Still, he said, injecting a pregnant monkey with the Zika virus was "profound."

"As parents ourselves we are sensitive to the implications of studying mothers during pregnancy," he says.

Friedrich said his first experiment as a Ph.D. student involved injecting monkeys with the simian immune deficiency virus, a retrovirus similar to HIV. "I went back with the veterinarians to assist with the process. I wanted to take ownership of it and see what it was going to mean for those animals, and it was a hard thing to do."

Animal Welfare Group Opposed

Last month, Cruelty Free International, a London-based, anti-animal experimentation organization with roots going back to 1898, came out against the experiments.

“While we support effective and humane research in the search for vaccines and treatments for Zika virus, we have serious concerns regarding the use of monkeys and other animals for this purpose," said Katy Taylor, the organization's director of science. "The poor relevance of using monkeys to study human disease and the greater relevance of human-based approaches, means that it is scientifically and morally indefensible to deliberately infect monkeys with Zika virus and/or to test therapies and vaccines on them.”

Friedrich said using animals is the best way to get the most relevant data quickly, and that human trials would cause significant delay.

"It will take a long time to enroll the number of people that would be required ... to conclude that it was statistically sound data that allows us to draw conclusions applicable to most infected people," he says.

He says taking the necessary samples from a monkey wouldn't be feasible or ethical in humans. "We might sample amniotic fluid from the infected [monkey] on a frequent basis and ask whether the virus gets into the amniotic fluid, and that’s just not something you can do in pregnant humans."

Jonathan Kimmelman, an associate professor in the biomedical ethics unit of McGill University, says it's "silly" to dismiss research results gleaned from animals as irrelevant to humans.

"There are some animal experiments that are reasonably predictive of scenarios that will play out in human beings and some [that] aren’t."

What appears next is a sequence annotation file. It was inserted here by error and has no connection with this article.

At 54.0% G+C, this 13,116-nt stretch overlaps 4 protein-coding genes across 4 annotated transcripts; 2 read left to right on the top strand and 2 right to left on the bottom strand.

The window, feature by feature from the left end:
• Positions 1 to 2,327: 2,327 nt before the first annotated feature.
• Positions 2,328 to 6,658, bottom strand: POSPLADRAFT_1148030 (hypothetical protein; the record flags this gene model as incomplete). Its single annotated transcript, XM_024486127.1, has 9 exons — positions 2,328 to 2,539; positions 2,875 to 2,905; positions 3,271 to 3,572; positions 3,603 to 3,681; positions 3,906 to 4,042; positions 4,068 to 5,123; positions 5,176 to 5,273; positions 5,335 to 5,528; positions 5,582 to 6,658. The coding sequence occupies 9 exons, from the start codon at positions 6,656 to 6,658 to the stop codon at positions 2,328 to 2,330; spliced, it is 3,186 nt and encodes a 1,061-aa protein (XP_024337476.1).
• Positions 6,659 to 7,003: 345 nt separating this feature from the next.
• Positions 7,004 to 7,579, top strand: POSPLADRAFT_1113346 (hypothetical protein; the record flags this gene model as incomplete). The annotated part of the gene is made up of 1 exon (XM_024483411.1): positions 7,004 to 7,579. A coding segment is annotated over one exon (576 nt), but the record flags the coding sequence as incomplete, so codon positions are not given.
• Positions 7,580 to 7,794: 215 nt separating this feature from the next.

Friedrich points to trials in monkeys that found pre-exposure prophylaxis drugs (PrEP) are effective in preventing infection in people who are later exposed to HIV.

"This result paved the way for clinical trials of PrEP in humans that were also extremely effective," he said in an email. The result: Truvada, approved by the FDA in 2012 as the first  drug to prevent people from acquiring HIV.

No Backlash -- Yet

As of last week, the lab had yet to experience a significant backlash for their experiment.

But, O'Connor said, "I’m under no illusion that's going to continue indefinitely."

In the meantime, at least one online criticism has emerged, on a website called "Primate Freedom," which attacks O'Connor for "using and killing monkeys."

"His career rests squarely on their corpses," the post says.

Kimmelman, the bioethicist, says the researchers' public dissemination of their data is a strong mitigating factor in justifying these experiments.

"The sad reality is that most of the research we conduct on animals never gets into the biomedical literature. The results are almost completely inaccessible," he says. "That kind of retention of data fails to redeem the suffering and the sacrifice of animals in experiments."

The real-time data-sharing aspect of their research has so far been a big success, says Friedrich, with other scientists using their posted data and replicating the results, or collaborating on certain tests.


"We aren’t the only ones who have good ideas," he says. "The more people who are thinking about this, especially in the context of an emergent public health crisis, the better."